Today, gold is mainly used in dentistry for bridges, fillings, crowns, and orthodontic appliances because it still lasts longer than other dental materials. What was once medical necessity has become a fashion for some. Grillz – false teeth covers made of metal – are popular in hip hop culture and worn by celebrities like Miley Cyrus and Madonna.
Whilst eating gold is not going to cause any tooth decay, it will not provide any nutritional value either. Edible gold is a special nontoxic form of the metal which actually costs more to produce than non-edible gold. It has no taste or texture and will not be absorbed by the body.
However in Japan, there is a growing trend for consuming gold. The city of Kanazawa produces 98 percent of all gold leaf in Japan. One of the most popular tourist activities there is trying food and drinks covered with thin gold sheets and flakes. Visitors can sample gold-topped ice cream, shakes and even sushi.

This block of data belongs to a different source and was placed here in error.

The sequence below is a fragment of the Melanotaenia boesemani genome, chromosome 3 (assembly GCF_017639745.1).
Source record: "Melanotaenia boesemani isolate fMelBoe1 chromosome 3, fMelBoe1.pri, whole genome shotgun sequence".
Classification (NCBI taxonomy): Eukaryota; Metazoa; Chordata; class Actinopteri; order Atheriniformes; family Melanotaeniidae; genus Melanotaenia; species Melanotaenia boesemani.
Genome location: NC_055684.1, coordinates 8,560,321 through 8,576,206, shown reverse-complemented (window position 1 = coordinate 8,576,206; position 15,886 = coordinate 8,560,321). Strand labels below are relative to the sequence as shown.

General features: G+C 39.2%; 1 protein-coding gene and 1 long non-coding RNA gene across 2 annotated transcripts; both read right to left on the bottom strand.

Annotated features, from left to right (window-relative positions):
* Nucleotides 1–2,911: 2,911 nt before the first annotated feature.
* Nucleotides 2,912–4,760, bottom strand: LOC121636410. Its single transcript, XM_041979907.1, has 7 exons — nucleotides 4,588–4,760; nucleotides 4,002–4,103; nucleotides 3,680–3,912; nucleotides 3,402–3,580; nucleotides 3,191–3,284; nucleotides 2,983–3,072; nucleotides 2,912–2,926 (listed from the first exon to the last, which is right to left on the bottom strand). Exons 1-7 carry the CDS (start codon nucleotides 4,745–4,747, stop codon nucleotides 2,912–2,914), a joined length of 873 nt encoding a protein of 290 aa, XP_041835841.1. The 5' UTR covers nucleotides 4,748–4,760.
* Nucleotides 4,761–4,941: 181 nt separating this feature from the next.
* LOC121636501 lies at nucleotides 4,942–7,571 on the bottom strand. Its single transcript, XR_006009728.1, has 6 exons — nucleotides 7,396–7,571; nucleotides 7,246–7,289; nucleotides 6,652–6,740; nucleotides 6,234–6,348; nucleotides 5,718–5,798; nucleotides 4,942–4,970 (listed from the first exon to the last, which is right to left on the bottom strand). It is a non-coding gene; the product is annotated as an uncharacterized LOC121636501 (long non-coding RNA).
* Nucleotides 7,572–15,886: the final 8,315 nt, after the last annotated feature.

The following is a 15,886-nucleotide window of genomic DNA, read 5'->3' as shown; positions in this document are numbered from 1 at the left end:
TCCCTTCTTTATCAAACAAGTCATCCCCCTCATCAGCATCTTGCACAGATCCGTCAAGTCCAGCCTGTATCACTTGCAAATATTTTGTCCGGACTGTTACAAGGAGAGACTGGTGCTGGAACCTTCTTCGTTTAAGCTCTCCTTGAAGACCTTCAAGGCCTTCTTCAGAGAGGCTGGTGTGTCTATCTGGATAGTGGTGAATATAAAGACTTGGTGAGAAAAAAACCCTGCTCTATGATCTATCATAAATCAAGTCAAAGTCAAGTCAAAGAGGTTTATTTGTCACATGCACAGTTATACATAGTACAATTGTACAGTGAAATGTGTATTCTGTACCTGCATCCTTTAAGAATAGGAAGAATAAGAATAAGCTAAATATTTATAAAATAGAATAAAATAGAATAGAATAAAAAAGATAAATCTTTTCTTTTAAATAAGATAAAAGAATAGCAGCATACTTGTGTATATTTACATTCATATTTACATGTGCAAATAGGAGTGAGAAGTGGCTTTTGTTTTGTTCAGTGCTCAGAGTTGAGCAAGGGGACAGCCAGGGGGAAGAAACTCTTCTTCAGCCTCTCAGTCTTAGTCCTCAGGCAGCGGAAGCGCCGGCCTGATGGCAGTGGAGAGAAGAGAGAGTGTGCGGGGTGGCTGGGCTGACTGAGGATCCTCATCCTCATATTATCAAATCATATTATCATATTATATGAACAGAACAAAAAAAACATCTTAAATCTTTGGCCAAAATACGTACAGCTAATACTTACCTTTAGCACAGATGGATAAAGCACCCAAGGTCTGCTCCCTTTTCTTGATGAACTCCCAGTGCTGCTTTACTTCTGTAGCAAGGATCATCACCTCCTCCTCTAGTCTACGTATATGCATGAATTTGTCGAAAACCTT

In the UK you can buy Goldschlager cinnamon schnapps which has floating flakes of 24 carat gold. Some London restaurants have also created extravagant dishes with edible gold such as the Bombay Brasserie in Kensington. Its Samundari Khazana curry, meaning ‘seafood treasure’, included Beluga caviar-fllled cherry tomatoes wrapped in gold leaf.
Our modern world has found different uses for gold. Indeed much of our society relies on it. The unique properties of gold have aided the development of new technology such as the transistor and the microchip.
Transistors are a type of electronic switch. They act as a semiconductor device used to amplify or switch electronic signals and electrical power. One of the first transistors invented was made out of two gold foil contacts sitting on a germanium crystal. Microchips are made up out of transistors. They act as small units of computer circuitry used for computer memory or program logic.